To the Editor:
As a resident of Sedgwick Gardens, I was surprised to read Kimberly Macleod’s letter of July 23 defending her client (and our landlord) Daro Management’s screening policies for prospective tenants and implying that the landlord bears little responsibility for the security lapses we’ve experienced here over the past couple of years. Perhaps she was not informed about the day last January when seven or so police/ATF officers entered our lobby equipped with shields and semi-automatic weapons to arrest a resident under indictment for “Conspiracy to Distribute and Possess with Intent to Distribute Heroin, Cocaine, Cocaine Base [Crack], a Mixture and Substance Containing a Detectable Amount of Phencyclidine [PCP], and Marijuana.” This indictment was in force at the time the tenant moved in and grew out of a year-long law-enforcement operation heralded in press releases by the U.S. Bureau of Alcohol, Tobacco, Firearms and Explosives and the U.S. Attorney. The defendant was quickly back in his Sedgwick Gardens apartment under a “high intensity supervision program,” with orders not to have contact with any of his more than 15 alleged co-conspirators. Contrary to Ms. Macleod’s assertion, this tenant’s application could have been rejected under the Fair Criminal Record Screening for Housing Act of 2016.
This is not the only example I know of tenants approved for leases despite disqualifying felony charges, though some cases, it’s true, are ambiguous. A man already on probation claimed Sedgwick Gardens as his address when he was arrested last April after allegedly shooting a man in the abdomen (not on the premises), but he was apparently a constant guest here rather than an official lease-holder. And it’s not clear whether the tenant who triggered the overnight police-and-SWAT-team occupation of Sedgwick Gardens in March 2018 could have been denied a lease under the above 2016 law despite having a long, violent criminal record – Daro made contradictory claims about this. (He was removed from Sedgwick Gardens only after a second arrest, upon his release from custody, for allegedly assaulting another tenant. He subsequently moved up Connecticut Avenue into the Brandywine.) What killed the community’s confidence in Daro’s screening policies was the company’s claim that, regarding this volatile tenant, “NO criminal history records were indicated at all in the background screening ran prior to the approval of the application.” Yet all it took to challenge this assertion was a simple Internet search of public records.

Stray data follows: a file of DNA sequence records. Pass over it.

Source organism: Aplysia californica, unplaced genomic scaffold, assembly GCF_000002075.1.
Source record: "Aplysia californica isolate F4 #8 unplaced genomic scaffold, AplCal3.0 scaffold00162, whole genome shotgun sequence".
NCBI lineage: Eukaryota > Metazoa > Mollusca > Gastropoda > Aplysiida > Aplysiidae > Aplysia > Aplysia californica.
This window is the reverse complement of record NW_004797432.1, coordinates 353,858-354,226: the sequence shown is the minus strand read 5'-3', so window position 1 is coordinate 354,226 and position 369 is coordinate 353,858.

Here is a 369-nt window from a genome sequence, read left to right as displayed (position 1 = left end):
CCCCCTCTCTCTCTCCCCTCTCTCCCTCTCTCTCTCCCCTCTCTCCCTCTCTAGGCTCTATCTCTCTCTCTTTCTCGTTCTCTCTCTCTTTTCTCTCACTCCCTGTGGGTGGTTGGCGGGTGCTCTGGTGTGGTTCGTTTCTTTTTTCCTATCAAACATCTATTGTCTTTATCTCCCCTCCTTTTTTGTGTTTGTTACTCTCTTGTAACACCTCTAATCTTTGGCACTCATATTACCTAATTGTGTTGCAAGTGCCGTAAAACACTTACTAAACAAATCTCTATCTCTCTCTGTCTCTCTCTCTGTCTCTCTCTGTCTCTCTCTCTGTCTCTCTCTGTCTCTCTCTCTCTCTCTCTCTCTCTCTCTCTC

At the 11/1 community meeting to which Ms. Macleod refers – and she is mistaken to say that this or the meeting on 2/18 was initiated by Daro; both were called only in response to sustained tenant pressure – a Daro executive claimed that its screening company had been fired in the wake of the above-described lapse and that all residents had been rechecked. There were no additional security concerns, she said, even though it was around just this time that the indicted alleged heroin trafficker was moving into the building.
Safety concerns are not “grievances about vouchers,” since all residents are being exposed to risk, regardless of how their rent is paid. It would be nice if the city played a more constructive role in promoting landlord accountability. While the 2016 Fair Criminal Record Screening for Housing Act is for the most part a positive contribution to criminal-justice reform, Section 9 of the law grants landlords “immunity from any claims related to actual or constructive knowledge” of a tenant’s criminal background. This hardly seems like an invitation for landlords to screen responsibly and take precautionary measures to protect the public safety when warranted.
As for Ms. Macleod’s claim that Daro “addresses all resident concerns quickly, and works diligently with DHS and other agencies on a daily basis,” a resident with debilitating, heart-breaking behavioral health issues has been living at Sedgwick Gardens alone since last fall, despite the fact that she persists in a state of unhygienic indignity, gnashes and wails at all hours inside and outside the building, and accosts residents and passersby. I don’t believe that the two sets of neighbors who moved out after months of disruptions would agree that Daro addressed their concerns quickly. Nor has this disabled woman been humanely served by city agencies: On Wednesday, July 31, police officers were in the building for hours establishing that she is a missing person. As of this writing, I am told she has yet to be found.